Now we understand that mental health is positive state of flourishing, and that students may have diverse needs that must be addressed with various tiers of support.
So, what can schools do?
Schools have a critical role in student mental well-being – and this has been made a key pillar in Ontario’s renewed vision for education, Achieving Excellence.
Schools can promote mental health among students in at least four ways, as shown by the Aligned and Integrated Model (AIM) for Mental Well-Being at School:
TEACH – At school, students can learn the skills, attitudes, knowledge and habits that build their personal resilience.
NOTICE – Caring adults at school can learn how to notice students who may be struggling with mental health.
PARTNER – By guiding them through clear pathways to care, school personnel can help families with mental health assessments and treatment services.
In Ontario, schools have been working on building safe and accepting school environments for many years. Many mental health activities build on this and can be taught as part of regular instruction. For example, recent enhancements to the Health and Physical Education curriculum in Ontario provide an excellent opportunity for enhancing skills and mental health literacy in the classroom. School Mental Health ASSIST’s work aligns with these efforts to create safe, health and accepting school environments, and the healthy active living skills for positive social and emotional development.
Educators have an important role in supporting student mental well-being – but they are not expected to become mental health professionals!
Educators are the eyes, ears and hearts that support the well-being of all students, while noticing when some students may need more help. Our work with schools complements efforts in other sectors. This means we have a system of care for children, youth and families. This interplay between education and community resources is illustrated in the graphic, Cross-Sectoral Tiered Intervention Framework.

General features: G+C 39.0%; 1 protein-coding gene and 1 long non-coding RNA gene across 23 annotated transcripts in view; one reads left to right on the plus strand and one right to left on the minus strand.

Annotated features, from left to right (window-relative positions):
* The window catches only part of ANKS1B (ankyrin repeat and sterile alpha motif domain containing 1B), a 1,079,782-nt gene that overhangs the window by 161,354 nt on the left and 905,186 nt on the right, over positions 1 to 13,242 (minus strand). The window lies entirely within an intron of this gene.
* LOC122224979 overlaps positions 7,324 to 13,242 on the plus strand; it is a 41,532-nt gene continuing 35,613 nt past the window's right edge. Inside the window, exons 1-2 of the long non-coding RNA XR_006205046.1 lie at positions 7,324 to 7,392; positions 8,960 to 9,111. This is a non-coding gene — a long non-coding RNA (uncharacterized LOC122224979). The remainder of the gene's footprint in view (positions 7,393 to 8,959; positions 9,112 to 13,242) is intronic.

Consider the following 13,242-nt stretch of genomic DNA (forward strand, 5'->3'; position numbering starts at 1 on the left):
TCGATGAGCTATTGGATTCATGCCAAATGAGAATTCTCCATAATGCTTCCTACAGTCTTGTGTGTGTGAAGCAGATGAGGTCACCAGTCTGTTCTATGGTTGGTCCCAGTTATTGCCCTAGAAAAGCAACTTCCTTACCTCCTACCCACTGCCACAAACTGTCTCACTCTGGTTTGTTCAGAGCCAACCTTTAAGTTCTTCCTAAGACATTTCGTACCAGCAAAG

Some examples of ways that school districts can support mental health for everyone include: providing positive school and classroom environments, explicitly promoting social emotional skill development and equipping staff and students with mental health literacy.
One way that school districts may support targeted students at risk is through enhanced doses of skill development as a form of preventive intervention. For example, this may include anxiety management sessions. School mental health professionals, like school social workers and school psychological consultants, are particularly well-placed to offer prevention services.
Students experiencing more serious behavioral and emotional difficulties may need clinical services. School mental health professionals can serve a crucial role with our most vulnerable students as well, through initial assessment, crisis response, transitions to, through, and from community services, and ongoing consultation and support in the classroom. As the Ministry of Children and Youth Services engages in system transformation through Moving on Mental Health, School Mental Health ASSIST works across sectors to ensure that pathways to care are clear and easy to navigate.
Finding Best Practices
Schools in Ontario are flooded with products, speakers, videos and books that claim to address their students’ mental health needs. It can be hard to know where to start – and the risks of choosing untested but well-intentioned resources for vulnerable students are real.
Fortunately, we have evidence about what works in school mental health. To start, you can view the following reports on our Resources page: Mental Health Commission of Canada’s School Based Mental Health and Substance Use Consortium final report on the state of school mental health in our country, and Taking Mental Health to School, a paper from the Ontario Centre of Excellence for Child and Youth Mental Health).
As learn more about this important topic, School Mental Health can help school boards find the evidence they need to make good decisions about programming to meet their needs. Our Decision Support Tools are helping Ontario school boards and schools select programming for mental health awareness, mental health literacy, and mental health promotion programming.
School mental health matters – and School Board Mental Health Leaders are in an excellent position to help schools choose high-yield programming that is informed by evidence and suited to their local context. If you are planning to introduce an event, resource or program at your school, please consult your school board’s Mental Health Leader for support.